Supply side

Stock increased significantly, but new developments are becoming more difficult

All in all, the demand for logistics in the broadest sense is still rising strongly. The many new-build developments anticipate on this growing demand.

As a result, the logistics stock has increased significantly in recent years. This increase mainly took place within logistics hotspots outside of the major cities. What is noticeable is that the Bleiswijk-Waddinxveen hotspot in particular has undergone a considerable growth in stock over the past five years (+95%).

This growth was considerably lower within urban locations such as Amsterdam (+20%) and Eindhoven (+24%). For Amsterdam, this is down to the limited amount of land available. In Eindhoven, this is mainly down to restrictive policy concerning new developments.

As the increase in stock mainly took place outside of the major cities, this does not offer a solution to the growing demand from e-commerce.

Such businesses mainly look for locations for their last mile logistics in or on the edges of major cities. However, the availability of such locations is limited. This forces these occupiers and developers to manage the existing space available in a more creative manner. An example of this is the Amsterdam Logistics Cityhub, the first ‘multi-storey XXL’ city hub of the Netherlands. In addition to serving the user’s location requirement (close to the city), these new developments must also be designed in such a way as to enable emission-free transport.

However, the capacity for new developments is limited, because there is limited space on existing business parks. These sites are also known as brownfields, and although they often suitable, new logistics developments are not often the top priority. This is mainly because if there is capacity for new- or redevelopments, the development of residential space is often preferred over city logistics due to large housing shortages.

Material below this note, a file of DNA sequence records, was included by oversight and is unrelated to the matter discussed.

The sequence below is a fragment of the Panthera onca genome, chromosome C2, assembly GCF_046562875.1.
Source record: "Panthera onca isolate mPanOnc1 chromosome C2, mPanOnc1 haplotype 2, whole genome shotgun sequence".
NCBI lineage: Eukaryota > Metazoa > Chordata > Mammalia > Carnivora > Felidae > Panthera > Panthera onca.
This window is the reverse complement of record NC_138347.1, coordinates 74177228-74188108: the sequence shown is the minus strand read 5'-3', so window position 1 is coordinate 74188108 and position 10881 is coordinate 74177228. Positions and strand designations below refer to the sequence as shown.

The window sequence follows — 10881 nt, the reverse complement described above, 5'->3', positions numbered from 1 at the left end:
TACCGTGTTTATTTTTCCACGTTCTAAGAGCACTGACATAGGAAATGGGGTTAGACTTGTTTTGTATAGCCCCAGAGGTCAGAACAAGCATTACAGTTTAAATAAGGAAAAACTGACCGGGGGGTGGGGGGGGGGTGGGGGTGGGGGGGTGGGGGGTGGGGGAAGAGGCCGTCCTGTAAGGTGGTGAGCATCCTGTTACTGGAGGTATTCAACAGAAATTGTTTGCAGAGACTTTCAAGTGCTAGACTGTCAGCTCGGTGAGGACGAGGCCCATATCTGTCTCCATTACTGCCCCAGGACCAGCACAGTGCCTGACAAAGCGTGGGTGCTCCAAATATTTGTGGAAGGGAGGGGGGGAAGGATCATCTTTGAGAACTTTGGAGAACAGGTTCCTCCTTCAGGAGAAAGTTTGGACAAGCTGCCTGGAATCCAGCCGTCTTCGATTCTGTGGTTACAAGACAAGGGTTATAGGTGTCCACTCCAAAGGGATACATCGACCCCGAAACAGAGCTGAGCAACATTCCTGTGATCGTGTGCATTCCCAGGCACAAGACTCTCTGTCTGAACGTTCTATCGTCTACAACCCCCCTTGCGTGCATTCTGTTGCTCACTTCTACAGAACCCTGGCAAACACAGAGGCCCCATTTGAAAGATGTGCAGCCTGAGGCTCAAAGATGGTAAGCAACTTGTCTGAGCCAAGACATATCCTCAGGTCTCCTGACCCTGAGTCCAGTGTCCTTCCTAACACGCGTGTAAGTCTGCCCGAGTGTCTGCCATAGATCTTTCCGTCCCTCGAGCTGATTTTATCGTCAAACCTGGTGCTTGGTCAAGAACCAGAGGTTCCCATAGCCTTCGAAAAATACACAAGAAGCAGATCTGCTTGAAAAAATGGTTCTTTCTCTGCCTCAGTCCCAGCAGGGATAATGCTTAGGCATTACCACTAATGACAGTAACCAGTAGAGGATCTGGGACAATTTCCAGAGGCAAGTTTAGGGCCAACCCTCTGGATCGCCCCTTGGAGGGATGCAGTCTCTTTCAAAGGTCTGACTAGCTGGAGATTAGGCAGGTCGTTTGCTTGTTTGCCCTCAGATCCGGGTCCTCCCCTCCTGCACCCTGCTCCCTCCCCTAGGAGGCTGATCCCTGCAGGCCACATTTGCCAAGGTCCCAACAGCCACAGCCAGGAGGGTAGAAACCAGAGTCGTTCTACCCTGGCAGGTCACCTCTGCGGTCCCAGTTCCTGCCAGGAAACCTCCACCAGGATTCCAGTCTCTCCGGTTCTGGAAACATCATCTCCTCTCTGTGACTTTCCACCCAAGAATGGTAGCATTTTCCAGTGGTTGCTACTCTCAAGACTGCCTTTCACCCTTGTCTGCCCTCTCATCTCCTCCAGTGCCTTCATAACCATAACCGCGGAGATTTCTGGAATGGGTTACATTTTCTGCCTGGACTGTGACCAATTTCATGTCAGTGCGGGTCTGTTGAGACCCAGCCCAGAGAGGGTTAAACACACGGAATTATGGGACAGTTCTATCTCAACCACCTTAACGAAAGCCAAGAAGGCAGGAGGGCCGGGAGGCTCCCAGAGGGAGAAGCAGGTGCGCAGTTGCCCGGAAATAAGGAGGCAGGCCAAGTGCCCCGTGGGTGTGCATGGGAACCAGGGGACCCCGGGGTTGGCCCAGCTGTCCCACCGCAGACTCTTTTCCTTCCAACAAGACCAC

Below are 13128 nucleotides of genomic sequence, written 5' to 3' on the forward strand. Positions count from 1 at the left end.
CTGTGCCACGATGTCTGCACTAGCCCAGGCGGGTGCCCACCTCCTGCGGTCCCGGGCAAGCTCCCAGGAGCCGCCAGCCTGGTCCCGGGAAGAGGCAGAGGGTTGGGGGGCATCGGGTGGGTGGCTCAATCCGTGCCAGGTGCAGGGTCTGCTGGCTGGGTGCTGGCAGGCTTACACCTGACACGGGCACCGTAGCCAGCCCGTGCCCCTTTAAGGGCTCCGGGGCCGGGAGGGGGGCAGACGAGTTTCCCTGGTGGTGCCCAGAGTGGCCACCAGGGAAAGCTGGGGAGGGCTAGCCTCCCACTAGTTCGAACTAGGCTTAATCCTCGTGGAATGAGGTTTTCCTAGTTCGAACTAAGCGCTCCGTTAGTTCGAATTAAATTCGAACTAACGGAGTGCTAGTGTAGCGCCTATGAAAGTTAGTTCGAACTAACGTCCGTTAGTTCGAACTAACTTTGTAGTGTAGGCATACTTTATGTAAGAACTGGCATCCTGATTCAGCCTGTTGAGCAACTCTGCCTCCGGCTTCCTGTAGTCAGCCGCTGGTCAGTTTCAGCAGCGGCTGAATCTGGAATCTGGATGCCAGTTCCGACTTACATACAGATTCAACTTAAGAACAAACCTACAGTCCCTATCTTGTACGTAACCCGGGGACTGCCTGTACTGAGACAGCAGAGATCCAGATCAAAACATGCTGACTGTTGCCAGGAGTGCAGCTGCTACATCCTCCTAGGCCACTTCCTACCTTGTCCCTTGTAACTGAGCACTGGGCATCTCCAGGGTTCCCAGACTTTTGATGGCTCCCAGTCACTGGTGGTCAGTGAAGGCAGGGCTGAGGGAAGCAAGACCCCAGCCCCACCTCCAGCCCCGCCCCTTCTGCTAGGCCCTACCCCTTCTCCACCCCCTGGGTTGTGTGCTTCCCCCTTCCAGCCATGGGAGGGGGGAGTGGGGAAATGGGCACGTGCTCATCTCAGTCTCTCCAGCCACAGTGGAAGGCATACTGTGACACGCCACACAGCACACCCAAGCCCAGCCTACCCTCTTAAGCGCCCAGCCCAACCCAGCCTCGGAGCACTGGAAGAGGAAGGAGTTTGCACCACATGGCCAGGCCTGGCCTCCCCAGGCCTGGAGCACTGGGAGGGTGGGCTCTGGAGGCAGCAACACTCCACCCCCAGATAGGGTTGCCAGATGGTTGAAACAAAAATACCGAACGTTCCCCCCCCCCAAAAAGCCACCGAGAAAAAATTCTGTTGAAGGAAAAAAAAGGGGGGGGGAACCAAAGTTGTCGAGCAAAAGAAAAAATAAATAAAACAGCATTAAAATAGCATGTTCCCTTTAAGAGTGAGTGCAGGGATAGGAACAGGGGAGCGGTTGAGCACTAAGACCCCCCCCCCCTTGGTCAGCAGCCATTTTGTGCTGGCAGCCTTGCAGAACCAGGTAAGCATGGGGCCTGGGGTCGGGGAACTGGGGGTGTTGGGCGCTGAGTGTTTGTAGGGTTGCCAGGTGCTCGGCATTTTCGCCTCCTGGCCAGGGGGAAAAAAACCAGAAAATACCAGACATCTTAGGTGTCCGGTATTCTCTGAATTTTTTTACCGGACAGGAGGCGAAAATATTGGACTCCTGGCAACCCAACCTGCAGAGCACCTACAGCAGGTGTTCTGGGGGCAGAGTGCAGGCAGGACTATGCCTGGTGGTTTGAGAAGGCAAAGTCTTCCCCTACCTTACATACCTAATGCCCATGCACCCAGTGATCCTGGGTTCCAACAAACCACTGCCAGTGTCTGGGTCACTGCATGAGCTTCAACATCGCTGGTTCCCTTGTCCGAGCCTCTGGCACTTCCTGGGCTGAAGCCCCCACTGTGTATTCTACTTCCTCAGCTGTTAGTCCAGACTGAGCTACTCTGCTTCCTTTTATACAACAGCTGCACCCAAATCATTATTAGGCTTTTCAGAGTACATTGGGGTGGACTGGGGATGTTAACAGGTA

Due to the higher development costs of brownfield sites, consisting of, for example, sanitation costs, developers themselves also have a greater preference for greenfield sites (i.e. new locations on the edges of the city where no construction has taken place so far). However, here the same applies even more: shortage of space, and major competition from the housing construction sector.

The pressure on existing business parks is increasing, as evidenced by the increase of allotment of land on business parks in recent years. The amount of issuable land is rapidly decreasing as a result. In a five-year period, the amount of this land decreased from 14,518 ha to 11,835 ha, which equates to a drop of 18.5%. This drop is most visible in metropolitan locations such as Amsterdam, where the remaining amount of land yet to be allocated dropped by 28% over a five-year period. As a result, it has become increasingly more difficult for occupiers looking for space for last mile logistics to find suitable accommodation.


Last mile: so where is it still possible?

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